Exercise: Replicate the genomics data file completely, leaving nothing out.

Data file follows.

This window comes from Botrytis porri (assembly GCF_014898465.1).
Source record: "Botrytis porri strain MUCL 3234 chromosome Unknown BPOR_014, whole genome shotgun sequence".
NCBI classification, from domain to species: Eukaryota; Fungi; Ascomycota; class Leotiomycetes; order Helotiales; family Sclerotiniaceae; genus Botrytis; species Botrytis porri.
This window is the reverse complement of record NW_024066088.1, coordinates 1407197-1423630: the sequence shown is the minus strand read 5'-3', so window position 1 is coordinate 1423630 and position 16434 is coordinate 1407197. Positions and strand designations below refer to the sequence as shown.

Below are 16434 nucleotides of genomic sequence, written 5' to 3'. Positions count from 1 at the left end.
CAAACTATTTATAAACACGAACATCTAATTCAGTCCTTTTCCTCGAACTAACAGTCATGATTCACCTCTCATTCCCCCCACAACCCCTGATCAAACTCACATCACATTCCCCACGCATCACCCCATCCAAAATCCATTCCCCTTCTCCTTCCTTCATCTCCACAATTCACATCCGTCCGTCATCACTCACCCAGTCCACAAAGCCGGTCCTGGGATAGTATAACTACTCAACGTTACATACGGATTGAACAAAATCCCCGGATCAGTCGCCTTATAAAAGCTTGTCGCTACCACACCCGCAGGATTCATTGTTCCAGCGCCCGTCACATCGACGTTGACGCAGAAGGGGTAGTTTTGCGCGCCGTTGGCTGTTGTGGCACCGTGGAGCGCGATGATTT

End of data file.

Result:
This window comes from Botrytis porri (assembly GCF_014898465.1).
Source record: "Botrytis porri strain MUCL 3234 chromosome Unknown BPOR_014, whole genome shotgun sequence".
NCBI classification, from domain to species: Eukaryota; Fungi; Ascomycota; class Leotiomycetes; order Helotiales; family Sclerotiniaceae; genus Botrytis; species Botrytis porri.
This window is the reverse complement of record NW_024066088.1, coordinates 1407197-1423630: the sequence shown is the minus strand read 5'-3', so window position 1 is coordinate 1423630 and position 16434 is coordinate 1407197. Positions and strand designations below refer to the sequence as shown.

Below are 16434 nucleotides of genomic sequence, written 5' to 3'. Positions count from 1 at the left end.
CAAACTATTTATAAACACGAACATCTAATTCAGTCCTTTTCCTCGAACTAACAGTCATGATTCACCTCTCATTCCCCCCACAACCCCTGATCAAACTCACATCACATTCCCCACGCATCACCCCATCCAAAATCCATTCCCCTTCTCCTTCCTTCATCTCCACAATTCACATCCGTCCGTCATCACTCACCCAGTCCACAAAGCCGGTCCTGGGATAGTATAACTACTCAACGTTACATACGGATTGAACAAAATCCCCGGATCAGTCGCCTTATAAAAGCTTGTCGCTACCACACCCGCAGGATTCATTGTTCCAGCGCCCGTCACATCGACGTTGACGCAGAAGGGGTAGTTTTGCGCGCCGTTGGCTGTTGTGGCACCGTGGAGCGCGATGATTT